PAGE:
How Time Loops Became Slasher Movies' Secret Weapon
Storytellers and moviemakers just love messing around with time, and why not? When it's done right, it's the surest way of getting that proverbial "legend" or "iconic" sticker stuck onto a movie. That, and having Bill Murray star in it, we guess. Groundhog Day paved the way for time loop films to become a genre all by itself, so it's not too surprising that the subgenre eventually found its way into the horrors.
Listen, I'm not saying every single time loop slasher is the best or even works, but the subgenre has proven to be generally successful when paired with some psycho stalking killer out to slash a person. For instance:
Happy Death Day Not Only Cemented The Groundhog Day Concept In Horror But Also Revitalized The Slasher Genre
Happy Death Day is a comedy horror about a college girl named Tree who wakes up every morning and experiences her birthday over and over again because, every night, she gets murdered by a guy who looks like a gross giant baby with a single tooth hanging from its mouth like an icicle.
It's wild and mostly delightful, and while it has some third act issues, the movie has enough original ideas stacked on top of that surefire Groundhog Day concept. The thing about Groundhog Day-type movies is this: It gives the protagonist the chance to selfishly work through their own troubles or traumas before turning their awareness to those around them so they could ultimately become a better person. It's about how self-involved we become when we're stuck and how no growth can happen in that bubble. Or, you know, maybe it's just about the mundane repetition of life and how funny we are at trying to give it meaning.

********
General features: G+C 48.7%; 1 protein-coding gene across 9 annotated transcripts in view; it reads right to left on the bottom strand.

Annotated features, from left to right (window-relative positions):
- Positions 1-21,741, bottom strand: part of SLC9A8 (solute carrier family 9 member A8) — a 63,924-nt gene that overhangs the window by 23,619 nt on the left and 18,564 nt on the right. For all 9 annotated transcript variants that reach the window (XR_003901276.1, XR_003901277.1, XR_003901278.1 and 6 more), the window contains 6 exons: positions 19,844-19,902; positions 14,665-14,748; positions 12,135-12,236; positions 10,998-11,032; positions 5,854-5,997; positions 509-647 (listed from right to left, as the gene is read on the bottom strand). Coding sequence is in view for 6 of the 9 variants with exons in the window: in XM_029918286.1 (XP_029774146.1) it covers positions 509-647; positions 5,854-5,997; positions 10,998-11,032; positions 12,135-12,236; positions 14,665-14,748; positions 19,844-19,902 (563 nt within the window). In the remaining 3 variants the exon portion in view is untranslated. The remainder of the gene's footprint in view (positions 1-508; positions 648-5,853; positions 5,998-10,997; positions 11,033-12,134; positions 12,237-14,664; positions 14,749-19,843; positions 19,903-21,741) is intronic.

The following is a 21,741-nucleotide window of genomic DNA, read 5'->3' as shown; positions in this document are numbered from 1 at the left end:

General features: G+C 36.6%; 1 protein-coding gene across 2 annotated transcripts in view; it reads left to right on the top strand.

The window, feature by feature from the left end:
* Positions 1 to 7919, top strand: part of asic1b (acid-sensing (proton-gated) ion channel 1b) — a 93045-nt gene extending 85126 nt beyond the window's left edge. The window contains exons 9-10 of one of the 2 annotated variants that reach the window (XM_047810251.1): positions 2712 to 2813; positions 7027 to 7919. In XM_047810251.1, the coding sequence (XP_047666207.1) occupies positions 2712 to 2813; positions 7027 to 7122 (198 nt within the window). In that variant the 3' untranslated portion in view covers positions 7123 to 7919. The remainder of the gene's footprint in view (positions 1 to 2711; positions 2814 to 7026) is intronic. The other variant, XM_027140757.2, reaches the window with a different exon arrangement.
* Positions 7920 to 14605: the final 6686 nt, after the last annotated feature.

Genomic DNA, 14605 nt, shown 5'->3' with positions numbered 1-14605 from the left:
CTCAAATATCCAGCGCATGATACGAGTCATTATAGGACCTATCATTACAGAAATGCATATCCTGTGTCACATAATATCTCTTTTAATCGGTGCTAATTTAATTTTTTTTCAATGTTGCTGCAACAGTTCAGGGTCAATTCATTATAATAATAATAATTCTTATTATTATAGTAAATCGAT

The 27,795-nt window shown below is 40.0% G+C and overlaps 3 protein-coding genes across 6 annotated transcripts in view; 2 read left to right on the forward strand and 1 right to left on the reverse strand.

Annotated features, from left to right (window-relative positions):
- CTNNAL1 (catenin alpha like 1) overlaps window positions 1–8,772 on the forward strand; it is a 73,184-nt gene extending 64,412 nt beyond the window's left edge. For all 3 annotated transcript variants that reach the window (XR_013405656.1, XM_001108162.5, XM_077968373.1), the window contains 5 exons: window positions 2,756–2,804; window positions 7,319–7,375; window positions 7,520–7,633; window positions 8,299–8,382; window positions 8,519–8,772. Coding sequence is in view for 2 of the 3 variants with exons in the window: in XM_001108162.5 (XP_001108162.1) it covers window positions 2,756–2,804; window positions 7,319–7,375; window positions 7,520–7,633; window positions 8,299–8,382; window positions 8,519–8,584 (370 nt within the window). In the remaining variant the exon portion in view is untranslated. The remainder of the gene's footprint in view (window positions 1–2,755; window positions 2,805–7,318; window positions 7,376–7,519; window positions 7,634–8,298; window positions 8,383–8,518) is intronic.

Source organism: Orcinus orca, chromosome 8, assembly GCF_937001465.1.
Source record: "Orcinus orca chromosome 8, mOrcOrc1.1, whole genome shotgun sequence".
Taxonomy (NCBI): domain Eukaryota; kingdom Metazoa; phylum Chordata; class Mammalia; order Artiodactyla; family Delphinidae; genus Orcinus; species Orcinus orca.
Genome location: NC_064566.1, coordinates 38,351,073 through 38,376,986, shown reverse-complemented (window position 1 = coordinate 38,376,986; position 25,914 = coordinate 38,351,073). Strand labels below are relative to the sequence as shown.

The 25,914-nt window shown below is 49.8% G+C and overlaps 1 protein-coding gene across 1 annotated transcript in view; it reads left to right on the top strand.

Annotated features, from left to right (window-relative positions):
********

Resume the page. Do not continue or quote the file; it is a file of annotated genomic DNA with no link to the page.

Audiences, in general, like the concept because it comes with a sense of hope. In the whole Eat-Sleep-Repeat scenario, a character has the chance and opportunity to reset their day, every day, and get a do-over until they can figure out how to make things work. The tedious cycle is broken when they've managed to work through their issues and sort out their mess and comb their hair like a fully functional person.
And that fits in pretty well with the horror genre at large. Most all horrors are centered around some kind of trauma or terrible issue that needs to be addressed. In Tree's case, she's recently lost her mother, and, given that she's still in quite the delicate phase of a growing young woman's natural development, she's lashing out and being selfish because she doesn't know how else to cope with the loss. So using a time loop — and one that literally kills her because she can't get unstuck — works well in parallel with her journey of discovering maturity and learning how to not be a giant douche to everyone just because she's sad.
The Final Girls Did It First (And Went Meta)
I've written about The Final Girls before because this comedy-horror meta slasher with a side order of time loop and an extra helping of retro vibes is criminally underrated, and all the fun: